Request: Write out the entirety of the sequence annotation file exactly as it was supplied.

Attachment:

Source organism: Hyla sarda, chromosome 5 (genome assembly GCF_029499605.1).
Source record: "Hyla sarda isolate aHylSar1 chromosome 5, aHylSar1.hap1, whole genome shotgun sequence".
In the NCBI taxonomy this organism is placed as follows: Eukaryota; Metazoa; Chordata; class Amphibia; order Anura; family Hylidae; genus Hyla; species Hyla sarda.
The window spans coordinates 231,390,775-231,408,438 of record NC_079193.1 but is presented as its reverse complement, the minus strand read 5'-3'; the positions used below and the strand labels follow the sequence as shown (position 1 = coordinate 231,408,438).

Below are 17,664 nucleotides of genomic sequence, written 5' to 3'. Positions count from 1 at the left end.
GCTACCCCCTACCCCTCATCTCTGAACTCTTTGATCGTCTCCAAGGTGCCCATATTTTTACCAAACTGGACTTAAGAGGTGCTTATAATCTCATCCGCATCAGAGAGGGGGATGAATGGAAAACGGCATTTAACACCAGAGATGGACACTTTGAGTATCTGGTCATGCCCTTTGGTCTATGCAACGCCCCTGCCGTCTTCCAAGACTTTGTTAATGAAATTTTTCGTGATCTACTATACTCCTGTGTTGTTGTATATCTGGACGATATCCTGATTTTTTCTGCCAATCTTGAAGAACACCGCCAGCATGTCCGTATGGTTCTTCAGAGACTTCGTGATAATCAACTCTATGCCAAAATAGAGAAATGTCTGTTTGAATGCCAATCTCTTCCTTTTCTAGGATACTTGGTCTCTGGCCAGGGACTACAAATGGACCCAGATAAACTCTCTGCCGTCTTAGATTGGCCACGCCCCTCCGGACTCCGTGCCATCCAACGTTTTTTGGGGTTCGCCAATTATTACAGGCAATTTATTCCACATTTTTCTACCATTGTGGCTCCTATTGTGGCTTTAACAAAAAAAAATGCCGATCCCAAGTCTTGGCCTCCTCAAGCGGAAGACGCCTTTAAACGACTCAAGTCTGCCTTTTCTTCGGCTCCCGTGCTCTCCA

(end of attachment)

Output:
Source organism: Hyla sarda, chromosome 5 (genome assembly GCF_029499605.1).
Source record: "Hyla sarda isolate aHylSar1 chromosome 5, aHylSar1.hap1, whole genome shotgun sequence".
In the NCBI taxonomy this organism is placed as follows: Eukaryota; Metazoa; Chordata; class Amphibia; order Anura; family Hylidae; genus Hyla; species Hyla sarda.
The window spans coordinates 231,390,775-231,408,438 of record NC_079193.1 but is presented as its reverse complement, the minus strand read 5'-3'; the positions used below and the strand labels follow the sequence as shown (position 1 = coordinate 231,408,438).

Below are 17,664 nucleotides of genomic sequence, written 5' to 3'. Positions count from 1 at the left end.
GCTACCCCCTACCCCTCATCTCTGAACTCTTTGATCGTCTCCAAGGTGCCCATATTTTTACCAAACTGGACTTAAGAGGTGCTTATAATCTCATCCGCATCAGAGAGGGGGATGAATGGAAAACGGCATTTAACACCAGAGATGGACACTTTGAGTATCTGGTCATGCCCTTTGGTCTATGCAACGCCCCTGCCGTCTTCCAAGACTTTGTTAATGAAATTTTTCGTGATCTACTATACTCCTGTGTTGTTGTATATCTGGACGATATCCTGATTTTTTCTGCCAATCTTGAAGAACACCGCCAGCATGTCCGTATGGTTCTTCAGAGACTTCGTGATAATCAACTCTATGCCAAAATAGAGAAATGTCTGTTTGAATGCCAATCTCTTCCTTTTCTAGGATACTTGGTCTCTGGCCAGGGACTACAAATGGACCCAGATAAACTCTCTGCCGTCTTAGATTGGCCACGCCCCTCCGGACTCCGTGCCATCCAACGTTTTTTGGGGTTCGCCAATTATTACAGGCAATTTATTCCACATTTTTCTACCATTGTGGCTCCTATTGTGGCTTTAACAAAAAAAAATGCCGATCCCAAGTCTTGGCCTCCTCAAGCGGAAGACGCCTTTAAACGACTCAAGTCTGCCTTTTCTTCGGCTCCCGTGCTCTCCA